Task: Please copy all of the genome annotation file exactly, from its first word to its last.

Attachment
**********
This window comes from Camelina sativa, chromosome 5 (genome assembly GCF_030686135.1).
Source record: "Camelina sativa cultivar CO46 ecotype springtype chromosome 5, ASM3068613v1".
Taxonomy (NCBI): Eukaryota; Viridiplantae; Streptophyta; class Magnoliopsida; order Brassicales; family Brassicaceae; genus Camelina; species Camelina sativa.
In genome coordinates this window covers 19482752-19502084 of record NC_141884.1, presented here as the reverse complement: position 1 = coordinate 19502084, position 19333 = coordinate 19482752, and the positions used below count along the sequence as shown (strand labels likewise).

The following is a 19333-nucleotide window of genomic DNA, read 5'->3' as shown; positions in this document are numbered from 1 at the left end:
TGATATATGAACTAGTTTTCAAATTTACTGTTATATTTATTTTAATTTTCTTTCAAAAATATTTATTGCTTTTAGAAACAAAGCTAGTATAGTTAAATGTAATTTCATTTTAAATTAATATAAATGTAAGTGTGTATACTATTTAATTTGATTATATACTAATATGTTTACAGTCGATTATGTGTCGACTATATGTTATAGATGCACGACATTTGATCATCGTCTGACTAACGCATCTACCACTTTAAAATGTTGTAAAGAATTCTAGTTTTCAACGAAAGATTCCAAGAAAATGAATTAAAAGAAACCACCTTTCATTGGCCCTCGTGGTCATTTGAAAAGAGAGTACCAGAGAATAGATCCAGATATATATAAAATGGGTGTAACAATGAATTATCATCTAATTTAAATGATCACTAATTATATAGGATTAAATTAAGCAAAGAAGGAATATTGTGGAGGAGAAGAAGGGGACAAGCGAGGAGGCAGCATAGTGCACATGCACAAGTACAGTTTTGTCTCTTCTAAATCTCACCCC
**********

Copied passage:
This window comes from Camelina sativa, chromosome 5 (genome assembly GCF_030686135.1).
Source record: "Camelina sativa cultivar CO46 ecotype springtype chromosome 5, ASM3068613v1".
Taxonomy (NCBI): Eukaryota; Viridiplantae; Streptophyta; class Magnoliopsida; order Brassicales; family Brassicaceae; genus Camelina; species Camelina sativa.
In genome coordinates this window covers 19482752-19502084 of record NC_141884.1, presented here as the reverse complement: position 1 = coordinate 19502084, position 19333 = coordinate 19482752, and the positions used below count along the sequence as shown (strand labels likewise).

The following is a 19333-nucleotide window of genomic DNA, read 5'->3' as shown; positions in this document are numbered from 1 at the left end:
TGATATATGAACTAGTTTTCAAATTTACTGTTATATTTATTTTAATTTTCTTTCAAAAATATTTATTGCTTTTAGAAACAAAGCTAGTATAGTTAAATGTAATTTCATTTTAAATTAATATAAATGTAAGTGTGTATACTATTTAATTTGATTATATACTAATATGTTTACAGTCGATTATGTGTCGACTATATGTTATAGATGCACGACATTTGATCATCGTCTGACTAACGCATCTACCACTTTAAAATGTTGTAAAGAATTCTAGTTTTCAACGAAAGATTCCAAGAAAATGAATTAAAAGAAACCACCTTTCATTGGCCCTCGTGGTCATTTGAAAAGAGAGTACCAGAGAATAGATCCAGATATATATAAAATGGGTGTAACAATGAATTATCATCTAATTTAAATGATCACTAATTATATAGGATTAAATTAAGCAAAGAAGGAATATTGTGGAGGAGAAGAAGGGGACAAGCGAGGAGGCAGCATAGTGCACATGCACAAGTACAGTTTTGTCTCTTCTAAATCTCACCCC